This distillation of the best-selling Killing Jesus: A History (2013) retains the original’s melodramatic tone and present-tense narration. Also its political agenda.
The conservative pundit’s account of Jesus’ life and, in brutal detail, death begins with a nonsensically altered title, an arguable claim to presenting a “fact-based book” and, tellingly, a list of “Key Players” (inserted presumably to help young readers keep track of all the names). Like its source, its prose is as purple as can be, often word for word: “There is a power to Jesus’s gait and a steely determination to his gaze.” Harping on “taxes extorted from the people of Judea” as the chief cause of continuing local unrest, the author presents Jewish society as governed with equal force by religious ritual and by the Romans, and he thoroughly demonizes Herod Antipas (“he even looks the part of a true villain”). Alterations for young readers include more illustrations, periodic sidebars, far fewer maps and a streamlining of context so that the focus is squarely on Jesus, with less attention on the historical moment—an unfortunate choice. Assorted notes on 16 various side topics, from a look at Roman roads to the rise of the cross as a Christian symbol, follow. A mix of 19th-century images, photos of ancient sites and artifacts supplement frequent new illustrations (not seen) from Low.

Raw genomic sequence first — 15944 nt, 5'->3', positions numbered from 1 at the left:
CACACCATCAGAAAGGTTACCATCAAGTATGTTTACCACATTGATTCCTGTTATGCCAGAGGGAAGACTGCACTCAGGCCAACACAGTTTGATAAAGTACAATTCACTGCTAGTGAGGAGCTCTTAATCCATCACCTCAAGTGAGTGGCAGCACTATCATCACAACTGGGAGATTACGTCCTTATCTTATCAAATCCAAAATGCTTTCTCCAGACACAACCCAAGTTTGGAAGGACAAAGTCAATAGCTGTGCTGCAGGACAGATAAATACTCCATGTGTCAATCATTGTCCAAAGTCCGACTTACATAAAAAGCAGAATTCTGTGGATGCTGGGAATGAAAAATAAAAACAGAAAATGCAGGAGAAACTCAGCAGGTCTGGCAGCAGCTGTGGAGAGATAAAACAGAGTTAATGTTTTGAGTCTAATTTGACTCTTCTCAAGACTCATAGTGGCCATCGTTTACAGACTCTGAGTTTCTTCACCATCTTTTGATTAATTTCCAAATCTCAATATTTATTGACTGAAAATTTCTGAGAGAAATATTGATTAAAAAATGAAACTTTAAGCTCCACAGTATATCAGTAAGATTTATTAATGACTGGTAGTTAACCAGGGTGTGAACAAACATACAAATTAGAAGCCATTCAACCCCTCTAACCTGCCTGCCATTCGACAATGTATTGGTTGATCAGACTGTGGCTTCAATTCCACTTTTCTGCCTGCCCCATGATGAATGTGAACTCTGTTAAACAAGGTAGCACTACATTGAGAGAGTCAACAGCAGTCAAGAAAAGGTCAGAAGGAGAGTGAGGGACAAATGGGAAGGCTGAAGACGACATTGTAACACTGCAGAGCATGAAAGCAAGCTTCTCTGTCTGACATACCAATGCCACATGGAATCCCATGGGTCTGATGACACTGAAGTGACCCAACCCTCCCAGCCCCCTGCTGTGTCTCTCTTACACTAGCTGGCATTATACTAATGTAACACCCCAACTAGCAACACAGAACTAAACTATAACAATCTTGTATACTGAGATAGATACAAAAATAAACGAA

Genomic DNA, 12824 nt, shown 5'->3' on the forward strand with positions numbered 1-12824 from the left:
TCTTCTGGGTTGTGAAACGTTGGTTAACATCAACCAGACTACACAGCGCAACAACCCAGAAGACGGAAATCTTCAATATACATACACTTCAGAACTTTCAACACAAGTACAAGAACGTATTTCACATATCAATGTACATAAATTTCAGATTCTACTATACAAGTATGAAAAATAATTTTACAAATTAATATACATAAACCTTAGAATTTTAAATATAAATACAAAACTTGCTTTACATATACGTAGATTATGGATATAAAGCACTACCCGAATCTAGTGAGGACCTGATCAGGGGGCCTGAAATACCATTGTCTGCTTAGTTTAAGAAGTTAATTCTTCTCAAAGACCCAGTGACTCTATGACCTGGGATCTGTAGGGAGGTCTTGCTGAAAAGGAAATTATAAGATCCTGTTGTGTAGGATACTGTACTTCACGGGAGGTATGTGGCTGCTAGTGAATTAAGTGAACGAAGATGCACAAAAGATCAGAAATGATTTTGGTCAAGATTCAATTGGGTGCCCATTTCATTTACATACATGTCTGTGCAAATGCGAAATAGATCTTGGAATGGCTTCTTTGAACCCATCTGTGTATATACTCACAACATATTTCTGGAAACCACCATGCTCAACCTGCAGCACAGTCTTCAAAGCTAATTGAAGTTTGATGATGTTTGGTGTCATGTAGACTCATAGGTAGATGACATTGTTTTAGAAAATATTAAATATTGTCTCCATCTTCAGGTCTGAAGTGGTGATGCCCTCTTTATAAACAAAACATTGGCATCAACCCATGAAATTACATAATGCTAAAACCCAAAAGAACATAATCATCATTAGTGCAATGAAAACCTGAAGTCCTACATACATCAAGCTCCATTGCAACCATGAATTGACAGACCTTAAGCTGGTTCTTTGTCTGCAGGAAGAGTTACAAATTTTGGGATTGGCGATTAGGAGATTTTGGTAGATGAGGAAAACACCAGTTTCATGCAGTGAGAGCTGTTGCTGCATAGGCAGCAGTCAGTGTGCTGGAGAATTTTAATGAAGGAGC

Insofar as the reading level of the book for adults is on a par with this effort—for the most part, only the substance has been simplified—it’s hard to see the value of this iteration. (source list, recommended reading) (Biography. 12-15)